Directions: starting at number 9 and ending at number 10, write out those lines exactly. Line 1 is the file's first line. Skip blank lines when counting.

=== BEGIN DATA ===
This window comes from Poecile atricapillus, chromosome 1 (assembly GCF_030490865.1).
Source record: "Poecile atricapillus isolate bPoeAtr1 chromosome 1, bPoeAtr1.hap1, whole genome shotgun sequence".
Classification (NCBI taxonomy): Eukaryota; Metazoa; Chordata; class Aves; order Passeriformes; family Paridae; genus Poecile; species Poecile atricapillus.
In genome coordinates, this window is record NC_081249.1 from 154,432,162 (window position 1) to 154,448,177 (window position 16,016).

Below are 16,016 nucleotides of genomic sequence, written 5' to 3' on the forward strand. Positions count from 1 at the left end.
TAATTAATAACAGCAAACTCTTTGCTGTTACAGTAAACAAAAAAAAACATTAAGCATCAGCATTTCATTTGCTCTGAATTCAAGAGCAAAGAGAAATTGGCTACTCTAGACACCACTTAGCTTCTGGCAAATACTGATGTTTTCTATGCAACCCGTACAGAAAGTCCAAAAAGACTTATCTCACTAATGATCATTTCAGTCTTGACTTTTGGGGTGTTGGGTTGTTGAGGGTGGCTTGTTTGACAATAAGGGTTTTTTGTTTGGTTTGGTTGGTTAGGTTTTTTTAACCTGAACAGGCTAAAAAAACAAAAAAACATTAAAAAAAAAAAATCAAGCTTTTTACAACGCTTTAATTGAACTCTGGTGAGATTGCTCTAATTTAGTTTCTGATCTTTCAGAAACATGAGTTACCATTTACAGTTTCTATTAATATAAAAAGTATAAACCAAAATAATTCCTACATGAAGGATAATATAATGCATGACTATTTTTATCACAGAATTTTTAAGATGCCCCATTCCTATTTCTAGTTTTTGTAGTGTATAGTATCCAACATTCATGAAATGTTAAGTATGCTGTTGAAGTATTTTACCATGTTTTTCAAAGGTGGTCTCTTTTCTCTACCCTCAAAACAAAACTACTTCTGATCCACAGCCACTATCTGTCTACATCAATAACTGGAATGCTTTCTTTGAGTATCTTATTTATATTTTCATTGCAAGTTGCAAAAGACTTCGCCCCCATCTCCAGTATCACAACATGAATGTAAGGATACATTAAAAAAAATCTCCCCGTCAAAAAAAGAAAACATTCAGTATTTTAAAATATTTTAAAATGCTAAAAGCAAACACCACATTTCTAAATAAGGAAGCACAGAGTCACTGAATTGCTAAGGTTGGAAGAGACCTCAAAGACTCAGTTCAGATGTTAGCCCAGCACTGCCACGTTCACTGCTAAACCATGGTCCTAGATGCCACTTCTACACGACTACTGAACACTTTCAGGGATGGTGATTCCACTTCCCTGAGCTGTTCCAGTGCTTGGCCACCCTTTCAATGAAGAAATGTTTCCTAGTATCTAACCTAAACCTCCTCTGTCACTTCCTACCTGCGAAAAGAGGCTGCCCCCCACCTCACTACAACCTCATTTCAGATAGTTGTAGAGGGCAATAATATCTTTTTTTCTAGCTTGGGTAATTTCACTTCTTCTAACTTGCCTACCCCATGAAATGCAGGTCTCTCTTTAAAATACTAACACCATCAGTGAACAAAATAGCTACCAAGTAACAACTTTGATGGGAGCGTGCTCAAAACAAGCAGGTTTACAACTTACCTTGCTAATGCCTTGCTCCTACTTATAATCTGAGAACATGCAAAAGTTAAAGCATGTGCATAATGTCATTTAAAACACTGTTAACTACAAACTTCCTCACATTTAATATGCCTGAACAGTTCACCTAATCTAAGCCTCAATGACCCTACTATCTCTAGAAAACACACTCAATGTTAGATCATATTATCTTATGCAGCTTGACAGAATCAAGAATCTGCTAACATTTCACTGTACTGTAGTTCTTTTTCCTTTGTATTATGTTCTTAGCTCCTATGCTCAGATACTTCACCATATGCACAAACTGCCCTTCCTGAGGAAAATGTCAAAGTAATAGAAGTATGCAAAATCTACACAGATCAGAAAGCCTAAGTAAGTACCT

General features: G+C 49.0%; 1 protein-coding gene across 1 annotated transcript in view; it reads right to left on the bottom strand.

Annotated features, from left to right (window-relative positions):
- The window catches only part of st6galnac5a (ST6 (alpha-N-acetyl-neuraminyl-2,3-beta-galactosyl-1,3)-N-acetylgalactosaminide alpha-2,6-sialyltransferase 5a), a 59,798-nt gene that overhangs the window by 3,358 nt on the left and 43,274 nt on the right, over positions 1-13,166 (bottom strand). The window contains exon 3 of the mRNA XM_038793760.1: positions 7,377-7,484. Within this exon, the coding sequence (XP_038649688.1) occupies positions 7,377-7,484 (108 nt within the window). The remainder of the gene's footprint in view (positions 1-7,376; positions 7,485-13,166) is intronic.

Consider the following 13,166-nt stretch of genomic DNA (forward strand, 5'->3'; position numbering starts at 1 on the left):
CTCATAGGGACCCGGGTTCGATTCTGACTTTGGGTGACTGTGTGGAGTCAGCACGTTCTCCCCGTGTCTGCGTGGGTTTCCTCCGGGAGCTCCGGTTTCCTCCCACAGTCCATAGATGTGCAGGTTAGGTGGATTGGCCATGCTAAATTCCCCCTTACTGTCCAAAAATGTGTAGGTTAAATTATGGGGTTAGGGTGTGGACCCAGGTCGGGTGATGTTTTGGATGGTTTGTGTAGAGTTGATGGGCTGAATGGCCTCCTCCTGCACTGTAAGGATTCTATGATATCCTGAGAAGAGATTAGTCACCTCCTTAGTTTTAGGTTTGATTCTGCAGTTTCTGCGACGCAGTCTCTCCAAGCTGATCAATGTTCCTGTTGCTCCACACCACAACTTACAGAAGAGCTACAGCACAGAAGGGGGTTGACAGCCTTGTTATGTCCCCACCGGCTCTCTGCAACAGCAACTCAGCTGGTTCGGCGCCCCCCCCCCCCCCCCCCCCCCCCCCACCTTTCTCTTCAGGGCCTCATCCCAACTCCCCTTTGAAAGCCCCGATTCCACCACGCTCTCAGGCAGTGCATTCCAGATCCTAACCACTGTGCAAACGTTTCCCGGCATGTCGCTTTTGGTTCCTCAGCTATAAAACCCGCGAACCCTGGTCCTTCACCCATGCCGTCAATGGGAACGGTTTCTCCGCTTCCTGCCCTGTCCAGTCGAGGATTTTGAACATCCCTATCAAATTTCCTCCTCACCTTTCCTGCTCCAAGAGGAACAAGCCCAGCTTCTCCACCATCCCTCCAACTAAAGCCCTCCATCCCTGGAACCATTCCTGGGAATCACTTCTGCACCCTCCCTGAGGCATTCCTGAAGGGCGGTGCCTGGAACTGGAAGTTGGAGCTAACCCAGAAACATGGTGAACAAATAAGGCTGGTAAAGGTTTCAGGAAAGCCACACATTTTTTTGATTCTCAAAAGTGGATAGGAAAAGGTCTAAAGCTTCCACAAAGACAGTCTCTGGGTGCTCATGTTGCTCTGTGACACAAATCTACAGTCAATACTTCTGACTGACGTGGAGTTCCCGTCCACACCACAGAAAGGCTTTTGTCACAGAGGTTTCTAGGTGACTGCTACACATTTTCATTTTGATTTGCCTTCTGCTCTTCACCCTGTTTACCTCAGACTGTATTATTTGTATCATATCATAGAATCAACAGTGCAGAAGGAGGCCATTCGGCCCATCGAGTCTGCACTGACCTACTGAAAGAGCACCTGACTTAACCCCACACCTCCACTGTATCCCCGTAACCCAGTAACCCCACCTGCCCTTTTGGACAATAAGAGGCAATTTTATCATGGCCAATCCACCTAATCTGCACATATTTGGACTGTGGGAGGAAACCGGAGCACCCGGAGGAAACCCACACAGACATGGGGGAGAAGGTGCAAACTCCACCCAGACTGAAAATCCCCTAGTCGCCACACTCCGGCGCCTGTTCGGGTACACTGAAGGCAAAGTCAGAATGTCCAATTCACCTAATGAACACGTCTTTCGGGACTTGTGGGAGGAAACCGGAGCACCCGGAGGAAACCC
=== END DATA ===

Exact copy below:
- The window catches only part of st6galnac5a (ST6 (alpha-N-acetyl-neuraminyl-2,3-beta-galactosyl-1,3)-N-acetylgalactosaminide alpha-2,6-sialyltransferase 5a), a 59,798-nt gene that overhangs the window by 3,358 nt on the left and 43,274 nt on the right, over positions 1-13,166 (bottom strand). The window contains exon 3 of the mRNA XM_038793760.1: positions 7,377-7,484. Within this exon, the coding sequence (XP_038649688.1) occupies positions 7,377-7,484 (108 nt within the window). The remainder of the gene's footprint in view (positions 1-7,376; positions 7,485-13,166) is intronic.

Consider the following 13,166-nt stretch of genomic DNA (forward strand, 5'->3'; position numbering starts at 1 on the left):